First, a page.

It’s a play with plot twists in every scene. A devastating fire cascades into domino affects too numerous to list. A mysterious woman ends up murdered. A presumed spy becomes a hunted man. And then there are romantic entanglements, roaming assassins and police investigations. At the core of it all lies a top-secret invention that won’t be given away here.
The jolly farce in question is Alfred Hitchcock’s “The 39 Steps,” with a preview performance on Sept. 25 and the traditional champagne opening on Saturday, Sept. 29.
Something of a departure from the theater’s past line up of comediennes, solo performers impersonating dead composers and nuns of less-than-pious humor, “The 39 Steps” suggests the Playhouse is finding its own programming footing again.
“I first saw the play in London and then in Los Angeles and was impressed by its full-bodied production filling the stage with farce and drama,” said Ann E. Wareham, artistic director of the Playhouse. “It’s a show that I have wanted to bring here for a couple of seasons.”
It’s an abiding mystery how Kevin Bigger directs a cast of four — actors Dan Fenaughty, Jackie Schram, Nicholas Pauling and Toby Shaw — in a performance featuring altogether 150 characters. “It’s so much fun to see the transformation of characters at rapid fire, the display of inventiveness filling the stage with comedic farce and impressions that can be more lasting or just fleeting,” added Wareham.
Billed as “Alfred Hitchcock’s The 39 Steps,” the show opened on Broadway in 2008 and as its longest-running comedy, winning two Tonys and an Olivier award after being adapted by Patrick Barlow for the stage from the 1935 Hitchcock film.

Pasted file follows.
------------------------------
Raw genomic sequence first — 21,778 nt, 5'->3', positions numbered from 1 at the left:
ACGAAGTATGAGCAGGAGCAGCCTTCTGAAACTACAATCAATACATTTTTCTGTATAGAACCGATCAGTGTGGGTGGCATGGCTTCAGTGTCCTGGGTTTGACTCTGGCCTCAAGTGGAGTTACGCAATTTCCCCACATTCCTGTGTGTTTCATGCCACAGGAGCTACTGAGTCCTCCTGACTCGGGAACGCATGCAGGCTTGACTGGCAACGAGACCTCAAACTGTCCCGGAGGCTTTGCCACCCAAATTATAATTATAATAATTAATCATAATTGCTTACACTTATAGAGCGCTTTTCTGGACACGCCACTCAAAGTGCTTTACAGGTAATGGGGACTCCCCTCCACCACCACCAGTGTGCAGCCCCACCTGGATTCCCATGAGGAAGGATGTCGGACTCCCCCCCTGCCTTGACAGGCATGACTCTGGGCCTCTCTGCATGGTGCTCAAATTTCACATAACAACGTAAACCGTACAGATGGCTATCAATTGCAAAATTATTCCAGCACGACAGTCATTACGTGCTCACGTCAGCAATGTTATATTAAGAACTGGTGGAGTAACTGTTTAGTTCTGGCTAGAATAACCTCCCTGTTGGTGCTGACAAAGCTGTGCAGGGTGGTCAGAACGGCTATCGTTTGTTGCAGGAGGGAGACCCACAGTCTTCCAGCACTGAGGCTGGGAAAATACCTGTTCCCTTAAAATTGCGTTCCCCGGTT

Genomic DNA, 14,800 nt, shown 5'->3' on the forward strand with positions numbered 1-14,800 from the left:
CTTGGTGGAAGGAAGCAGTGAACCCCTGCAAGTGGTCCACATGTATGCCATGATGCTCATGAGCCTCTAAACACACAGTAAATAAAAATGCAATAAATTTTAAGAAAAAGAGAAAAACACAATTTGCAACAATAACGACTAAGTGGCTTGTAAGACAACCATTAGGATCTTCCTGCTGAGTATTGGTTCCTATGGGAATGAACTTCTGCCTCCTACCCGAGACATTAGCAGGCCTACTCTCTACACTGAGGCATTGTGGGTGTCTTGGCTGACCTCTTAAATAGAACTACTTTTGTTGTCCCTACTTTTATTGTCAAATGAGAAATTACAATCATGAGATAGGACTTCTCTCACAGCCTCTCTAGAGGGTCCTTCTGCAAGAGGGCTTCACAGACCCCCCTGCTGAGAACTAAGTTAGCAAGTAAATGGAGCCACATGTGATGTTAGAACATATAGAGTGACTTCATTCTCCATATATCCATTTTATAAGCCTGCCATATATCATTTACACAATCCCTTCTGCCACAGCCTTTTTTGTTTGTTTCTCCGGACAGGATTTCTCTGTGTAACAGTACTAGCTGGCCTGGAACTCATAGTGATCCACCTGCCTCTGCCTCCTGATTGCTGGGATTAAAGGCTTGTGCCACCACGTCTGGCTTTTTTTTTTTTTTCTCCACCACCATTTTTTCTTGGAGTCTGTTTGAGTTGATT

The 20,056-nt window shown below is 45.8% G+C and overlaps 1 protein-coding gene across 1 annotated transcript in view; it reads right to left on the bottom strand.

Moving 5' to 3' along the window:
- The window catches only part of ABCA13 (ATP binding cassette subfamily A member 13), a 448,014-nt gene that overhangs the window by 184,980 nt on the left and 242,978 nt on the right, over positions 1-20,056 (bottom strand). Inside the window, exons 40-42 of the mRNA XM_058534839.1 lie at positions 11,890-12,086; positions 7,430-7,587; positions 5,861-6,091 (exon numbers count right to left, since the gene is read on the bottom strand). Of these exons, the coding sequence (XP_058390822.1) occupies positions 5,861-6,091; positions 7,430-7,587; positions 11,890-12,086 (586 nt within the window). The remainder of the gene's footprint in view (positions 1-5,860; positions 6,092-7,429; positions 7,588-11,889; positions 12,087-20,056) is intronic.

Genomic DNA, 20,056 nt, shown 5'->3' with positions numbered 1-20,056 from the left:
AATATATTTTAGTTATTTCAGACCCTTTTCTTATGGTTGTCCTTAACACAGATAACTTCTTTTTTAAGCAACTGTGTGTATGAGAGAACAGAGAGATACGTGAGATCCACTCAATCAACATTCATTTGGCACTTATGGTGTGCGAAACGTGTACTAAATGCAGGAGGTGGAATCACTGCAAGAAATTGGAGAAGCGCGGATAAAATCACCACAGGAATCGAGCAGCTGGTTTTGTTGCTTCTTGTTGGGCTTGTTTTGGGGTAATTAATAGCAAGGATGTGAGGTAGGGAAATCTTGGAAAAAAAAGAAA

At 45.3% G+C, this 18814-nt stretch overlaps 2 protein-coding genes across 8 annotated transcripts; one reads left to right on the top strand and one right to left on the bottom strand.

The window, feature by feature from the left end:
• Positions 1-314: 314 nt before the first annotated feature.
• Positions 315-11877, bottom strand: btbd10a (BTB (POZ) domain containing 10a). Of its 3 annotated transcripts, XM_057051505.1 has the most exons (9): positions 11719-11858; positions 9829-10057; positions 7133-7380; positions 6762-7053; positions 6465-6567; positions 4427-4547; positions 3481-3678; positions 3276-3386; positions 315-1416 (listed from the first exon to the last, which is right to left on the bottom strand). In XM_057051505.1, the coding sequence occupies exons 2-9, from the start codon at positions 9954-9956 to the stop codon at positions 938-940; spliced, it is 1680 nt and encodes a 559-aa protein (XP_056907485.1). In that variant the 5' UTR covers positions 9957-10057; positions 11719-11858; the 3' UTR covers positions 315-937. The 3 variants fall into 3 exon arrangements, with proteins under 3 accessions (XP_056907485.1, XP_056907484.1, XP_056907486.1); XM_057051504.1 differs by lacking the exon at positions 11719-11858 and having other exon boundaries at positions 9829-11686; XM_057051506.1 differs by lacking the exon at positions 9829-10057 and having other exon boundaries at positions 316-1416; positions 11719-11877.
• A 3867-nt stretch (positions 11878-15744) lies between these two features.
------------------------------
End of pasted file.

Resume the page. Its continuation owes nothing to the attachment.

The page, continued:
“The 39 Steps is a brilliant choice for the Playhouse. It covers all the bases starting with humor, and you don’t have to love Hitchcock to love this play,” said Marek Cantor, a San Juan Capistrano music teacher involved as a producer in the original Broadway show. She raised $100,000 to produce her first Broadway show by convincing 10 people to pledge $10,000 over three weeks.
After successful stints on the New York stage and a residence in Santa Barbara, she relocated to south-county. Her mother, Janice Johnson, 76, is a Laguna Beach resident.
Wareham and Laguna Playhouse executive director Karen Wood credit an ingenious staff for realizing the opportunity to bring off a challenging production involving a touring company that, even though versed in their material, still rehearses at the Playhouse. “It’s a big show but everything has lined up even though we no longer have a production center,” said Wood, referring to offsite rehearsal space and set production facilities eliminated several years ago to save money.
The previous show on the Playhouse stage, “The Marvelous Wonderettes: Caps and Gowns,” required a fully realized set. “We are on a roll with large and substantial production values and are getting into rhythm in producing shows from the ground up,” said Wood.
Elizabeth Pearson, director of development added: “The play shows a new direction for the Playhouse and helps me attract a greater variety of audiences and Playhouse supporters. We are striving to become the perfect performing arts center for South Orange County,” she said.
“Alfred Hitchcock’s 39 Steps,” at Laguna Playhouse, 606 Laguna Canyon Rd.
Preview performances: Sept. 25-28 at 8 p.m. Opening: Sept. 29, 7:30 p.m. through Oct. 21. Tickets: $31-$65. www.lagunaplayhouse.com 949-497-2787